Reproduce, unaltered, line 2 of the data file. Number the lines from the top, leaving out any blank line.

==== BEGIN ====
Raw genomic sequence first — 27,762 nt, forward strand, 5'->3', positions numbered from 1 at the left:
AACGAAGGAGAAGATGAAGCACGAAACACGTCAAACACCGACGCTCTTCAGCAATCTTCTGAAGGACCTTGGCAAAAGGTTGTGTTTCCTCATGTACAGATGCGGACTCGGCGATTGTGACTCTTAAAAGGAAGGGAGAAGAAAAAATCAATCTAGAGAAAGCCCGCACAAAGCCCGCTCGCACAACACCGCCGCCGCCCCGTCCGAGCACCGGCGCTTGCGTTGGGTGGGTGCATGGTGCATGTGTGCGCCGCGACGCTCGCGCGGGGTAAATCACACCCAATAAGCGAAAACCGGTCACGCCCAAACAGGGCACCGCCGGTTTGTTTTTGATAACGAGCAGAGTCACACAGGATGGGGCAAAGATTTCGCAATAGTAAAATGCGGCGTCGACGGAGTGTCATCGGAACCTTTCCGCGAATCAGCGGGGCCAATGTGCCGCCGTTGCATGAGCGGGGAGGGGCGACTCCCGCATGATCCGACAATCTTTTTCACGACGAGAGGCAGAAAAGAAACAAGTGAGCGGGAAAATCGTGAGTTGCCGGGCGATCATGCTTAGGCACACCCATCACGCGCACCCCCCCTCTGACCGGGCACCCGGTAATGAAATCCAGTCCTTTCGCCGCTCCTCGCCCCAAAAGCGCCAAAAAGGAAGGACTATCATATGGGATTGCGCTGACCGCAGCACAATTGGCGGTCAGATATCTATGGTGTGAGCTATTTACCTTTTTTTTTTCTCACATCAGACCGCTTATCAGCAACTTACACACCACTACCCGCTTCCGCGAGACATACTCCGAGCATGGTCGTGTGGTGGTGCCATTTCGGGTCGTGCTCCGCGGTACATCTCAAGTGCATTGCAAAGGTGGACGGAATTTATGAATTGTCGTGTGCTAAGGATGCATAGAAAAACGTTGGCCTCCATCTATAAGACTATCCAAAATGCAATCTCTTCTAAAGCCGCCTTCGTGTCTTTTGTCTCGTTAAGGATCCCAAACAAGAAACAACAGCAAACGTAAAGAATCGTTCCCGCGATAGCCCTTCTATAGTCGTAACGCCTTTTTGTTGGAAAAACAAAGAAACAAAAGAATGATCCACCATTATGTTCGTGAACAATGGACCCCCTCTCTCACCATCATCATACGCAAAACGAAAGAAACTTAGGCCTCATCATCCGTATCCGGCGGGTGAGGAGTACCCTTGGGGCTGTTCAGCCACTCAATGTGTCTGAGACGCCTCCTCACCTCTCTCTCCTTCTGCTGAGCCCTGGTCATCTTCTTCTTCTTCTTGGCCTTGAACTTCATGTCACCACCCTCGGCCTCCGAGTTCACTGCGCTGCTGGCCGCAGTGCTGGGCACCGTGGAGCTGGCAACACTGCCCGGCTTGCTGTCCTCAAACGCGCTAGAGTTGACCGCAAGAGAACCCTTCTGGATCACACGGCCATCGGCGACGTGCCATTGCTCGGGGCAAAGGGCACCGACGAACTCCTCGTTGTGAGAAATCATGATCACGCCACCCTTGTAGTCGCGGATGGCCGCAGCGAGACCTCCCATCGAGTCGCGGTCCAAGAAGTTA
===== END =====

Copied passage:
AACGAAGGAGAAGATGAAGCACGAAACACGTCAAACACCGACGCTCTTCAGCAATCTTCTGAAGGACCTTGGCAAAAGGTTGTGTTTCCTCATGTACAGATGCGGACTCGGCGATTGTGACTCTTAAAAGGAAGGGAGAAGAAAAAATCAATCTAGAGAAAGCCCGCACAAAGCCCGCTCGCACAACACCGCCGCCGCCCCGTCCGAGCACCGGCGCTTGCGTTGGGTGGGTGCATGGTGCATGTGTGCGCCGCGACGCTCGCGCGGGGTAAATCACACCCAATAAGCGAAAACCGGTCACGCCCAAACAGGGCACCGCCGGTTTGTTTTTGATAACGAGCAGAGTCACACAGGATGGGGCAAAGATTTCGCAATAGTAAAATGCGGCGTCGACGGAGTGTCATCGGAACCTTTCCGCGAATCAGCGGGGCCAATGTGCCGCCGTTGCATGAGCGGGGAGGGGCGACTCCCGCATGATCCGACAATCTTTTTCACGACGAGAGGCAGAAAAGAAACAAGTGAGCGGGAAAATCGTGAGTTGCCGGGCGATCATGCTTAGGCACACCCATCACGCGCACCCCCCCTCTGACCGGGCACCCGGTAATGAAATCCAGTCCTTTCGCCGCTCCTCGCCCCAAAAGCGCCAAAAAGGAAGGACTATCATATGGGATTGCGCTGACCGCAGCACAATTGGCGGTCAGATATCTATGGTGTGAGCTATTTACCTTTTTTTTTTCTCACATCAGACCGCTTATCAGCAACTTACACACCACTACCCGCTTCCGCGAGACATACTCCGAGCATGGTCGTGTGGTGGTGCCATTTCGGGTCGTGCTCCGCGGTACATCTCAAGTGCATTGCAAAGGTGGACGGAATTTATGAATTGTCGTGTGCTAAGGATGCATAGAAAAACGTTGGCCTCCATCTATAAGACTATCCAAAATGCAATCTCTTCTAAAGCCGCCTTCGTGTCTTTTGTCTCGTTAAGGATCCCAAACAAGAAACAACAGCAAACGTAAAGAATCGTTCCCGCGATAGCCCTTCTATAGTCGTAACGCCTTTTTGTTGGAAAAACAAAGAAACAAAAGAATGATCCACCATTATGTTCGTGAACAATGGACCCCCTCTCTCACCATCATCATACGCAAAACGAAAGAAACTTAGGCCTCATCATCCGTATCCGGCGGGTGAGGAGTACCCTTGGGGCTGTTCAGCCACTCAATGTGTCTGAGACGCCTCCTCACCTCTCTCTCCTTCTGCTGAGCCCTGGTCATCTTCTTCTTCTTCTTGGCCTTGAACTTCATGTCACCACCCTCGGCCTCCGAGTTCACTGCGCTGCTGGCCGCAGTGCTGGGCACCGTGGAGCTGGCAACACTGCCCGGCTTGCTGTCCTCAAACGCGCTAGAGTTGACCGCAAGAGAACCCTTCTGGATCACACGGCCATCGGCGACGTGCCATTGCTCGGGGCAAAGGGCACCGACGAACTCCTCGTTGTGAGAAATCATGATCACGCCACCCTTGTAGTCGCGGATGGCCGCAGCGAGACCTCCCATCGAGTCGCGGTCCAAGAAGTTA